Problem Addressed

This solution was sourced in response to UKGBC’s Innovation Challenge: “How can communities and local authorities implement, maintain, and assess the impact of nature-based solutions to enhance climate resilience?”

Solution Overview

EcoservR seeks to bring together data from a variety of nationally available sources to provide greater spatial clarity on ecosystem services and natural capital assets, which can be difficult to assess. EcoservR is a tool for mapping natural capital assets and ecosystem services developed as an open-source, free-to-use R package.

EcoservR takes data from nationally available datasets such as Ordnance Survey (OS) MasterMap, OS Greenspace, Priority Habitat Inventory, CORINE Land Cover, Crop Map of England and more to create a detailed habitat map. From this habitat map and supporting data, EcoservR measures supply for seven ecosystem services, and demand for four. Unlike spreadsheet-based tools which return a single score, EcoservR uses spatial models which consider not only the extent of different habitats but also their configuration. It returns heat maps showing the distribution of supply and demand across the landscape.

A powerful application of EcoservR is to calculate the change in ecosystem service supply pre and post-intervention, to predict the potential impact (uplift) of a design. This change can be calculated at any desired geographic extent, from site to landscape-scale.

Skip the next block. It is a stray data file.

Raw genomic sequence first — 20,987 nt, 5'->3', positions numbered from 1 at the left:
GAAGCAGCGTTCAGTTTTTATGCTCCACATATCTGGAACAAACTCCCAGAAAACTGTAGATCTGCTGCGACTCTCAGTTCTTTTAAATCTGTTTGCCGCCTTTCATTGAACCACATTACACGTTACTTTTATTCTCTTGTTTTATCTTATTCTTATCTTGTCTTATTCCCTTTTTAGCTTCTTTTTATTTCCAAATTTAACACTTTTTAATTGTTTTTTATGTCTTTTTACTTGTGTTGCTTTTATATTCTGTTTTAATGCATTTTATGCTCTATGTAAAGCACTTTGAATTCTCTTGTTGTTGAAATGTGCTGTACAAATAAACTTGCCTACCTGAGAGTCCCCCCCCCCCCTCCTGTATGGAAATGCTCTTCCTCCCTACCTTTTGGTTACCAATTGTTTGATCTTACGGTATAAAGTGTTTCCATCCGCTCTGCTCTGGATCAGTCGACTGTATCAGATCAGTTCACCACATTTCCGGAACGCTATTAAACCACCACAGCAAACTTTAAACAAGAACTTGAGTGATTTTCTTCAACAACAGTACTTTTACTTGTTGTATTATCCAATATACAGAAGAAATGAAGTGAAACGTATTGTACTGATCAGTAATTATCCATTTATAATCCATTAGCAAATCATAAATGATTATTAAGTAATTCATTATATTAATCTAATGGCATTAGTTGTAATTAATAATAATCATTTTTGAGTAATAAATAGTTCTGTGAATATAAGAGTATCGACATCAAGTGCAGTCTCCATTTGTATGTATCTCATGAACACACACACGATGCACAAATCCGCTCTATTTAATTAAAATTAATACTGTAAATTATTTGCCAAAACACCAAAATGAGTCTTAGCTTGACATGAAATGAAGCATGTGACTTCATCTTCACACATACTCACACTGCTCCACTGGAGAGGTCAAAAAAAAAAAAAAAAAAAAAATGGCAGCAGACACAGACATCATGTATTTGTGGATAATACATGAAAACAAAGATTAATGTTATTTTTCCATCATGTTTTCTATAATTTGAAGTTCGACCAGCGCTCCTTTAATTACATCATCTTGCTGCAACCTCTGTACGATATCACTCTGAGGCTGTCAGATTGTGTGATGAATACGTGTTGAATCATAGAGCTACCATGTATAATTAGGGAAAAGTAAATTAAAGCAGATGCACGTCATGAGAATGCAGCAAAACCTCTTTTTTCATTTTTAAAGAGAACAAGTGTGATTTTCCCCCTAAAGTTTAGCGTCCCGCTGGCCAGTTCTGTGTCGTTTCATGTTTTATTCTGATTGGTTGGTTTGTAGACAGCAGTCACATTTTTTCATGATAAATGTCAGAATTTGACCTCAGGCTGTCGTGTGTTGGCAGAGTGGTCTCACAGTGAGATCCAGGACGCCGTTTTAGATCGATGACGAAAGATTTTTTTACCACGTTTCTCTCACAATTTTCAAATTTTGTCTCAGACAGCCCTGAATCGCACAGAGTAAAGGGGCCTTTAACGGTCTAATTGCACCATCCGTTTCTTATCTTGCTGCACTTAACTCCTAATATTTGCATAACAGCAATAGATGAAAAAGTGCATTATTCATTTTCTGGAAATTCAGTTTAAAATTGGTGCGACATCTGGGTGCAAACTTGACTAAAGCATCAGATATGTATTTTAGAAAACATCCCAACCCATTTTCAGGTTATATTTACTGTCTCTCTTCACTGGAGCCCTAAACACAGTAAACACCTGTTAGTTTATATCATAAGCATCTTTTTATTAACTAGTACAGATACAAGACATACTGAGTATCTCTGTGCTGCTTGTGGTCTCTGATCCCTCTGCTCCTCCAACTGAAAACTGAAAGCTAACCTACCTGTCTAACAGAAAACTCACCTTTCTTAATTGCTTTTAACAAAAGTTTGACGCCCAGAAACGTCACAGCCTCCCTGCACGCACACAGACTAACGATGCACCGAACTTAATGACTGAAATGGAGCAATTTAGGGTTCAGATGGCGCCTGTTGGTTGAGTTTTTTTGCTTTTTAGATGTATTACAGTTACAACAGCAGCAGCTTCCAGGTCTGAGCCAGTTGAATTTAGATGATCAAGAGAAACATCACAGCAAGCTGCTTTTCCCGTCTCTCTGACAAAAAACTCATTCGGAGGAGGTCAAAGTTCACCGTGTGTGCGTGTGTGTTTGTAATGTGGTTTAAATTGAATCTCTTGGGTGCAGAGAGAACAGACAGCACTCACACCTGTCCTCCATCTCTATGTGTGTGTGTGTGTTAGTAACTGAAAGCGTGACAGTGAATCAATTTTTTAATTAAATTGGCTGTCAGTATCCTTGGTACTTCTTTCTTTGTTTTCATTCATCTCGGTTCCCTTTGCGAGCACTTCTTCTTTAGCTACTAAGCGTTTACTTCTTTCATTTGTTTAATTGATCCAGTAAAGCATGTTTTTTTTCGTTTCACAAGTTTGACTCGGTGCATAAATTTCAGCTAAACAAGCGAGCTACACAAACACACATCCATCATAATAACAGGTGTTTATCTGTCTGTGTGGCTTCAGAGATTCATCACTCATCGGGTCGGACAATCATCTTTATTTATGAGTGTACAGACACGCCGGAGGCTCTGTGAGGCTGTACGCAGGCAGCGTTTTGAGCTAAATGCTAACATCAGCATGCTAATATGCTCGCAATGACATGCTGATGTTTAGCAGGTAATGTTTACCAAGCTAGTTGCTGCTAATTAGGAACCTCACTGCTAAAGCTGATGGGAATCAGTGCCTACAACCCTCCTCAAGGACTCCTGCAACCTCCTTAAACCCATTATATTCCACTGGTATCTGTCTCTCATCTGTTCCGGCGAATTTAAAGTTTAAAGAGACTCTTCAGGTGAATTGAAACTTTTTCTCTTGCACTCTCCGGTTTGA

By overlaying supply and demand maps, the user can also identify areas of opportunity (“pinch points”) where NBS would improve capacity and/or answer demand for ecosystem services.

The toolkit is freely available for anyone to use, in practice, a person with programming and GIS skills is best placed to conduct the analysis efficiently and rigorously. There may therefore be an organisational need to upskill planners or outsource the analysis to experienced consultants.

Verification & Case Study

The tool has had its effectiveness measured through continued monitoring of modelled interventions following the Urban GreenUP project, demonstrating environmental net gain in these areas. It is also subject to habitat classification being tested and reviewed when local data (e.g. Phase 1 ecological survey) are available to make models and predictions as accurate as possible. The impact of this can be demonstrated through continued usage of the tool in Liverpool City Region to assess the impact of NBS to achieve greater climate resilience as well as other ecosystem service benefits.

Case Study:

The EcoservR approach was chosen by architects and designers EcoResponsive Environments to support their application to the “Vision of the Future” competition hosted by the Royal Institute of British Architects. Their brief was to transform The Heath Business and Technical Park in Runcorn, Cheshire into a sustainable living and commercial site. Their design included several nature-based solutions such as street trees, woodland creation and restoration, water management through SUDs, and the creation of a long natural corridor for green travel and recreation.

EcoservR was used to model “before” and “after” assessments of natural assets and ecosystem services, and helped EcoResponsive Environments evidence their ambition to deliver environmental net gain with the new Heath Park development, with notable gains predicted for air purification, carbon storage, heat island effect reduction, noise regulation and pollination, for instance. They won the RIBA competition in 2020 and have since used the outputs from the first analysis to feed into other tools, like GI-Val for economic valuation of ecosystem services.

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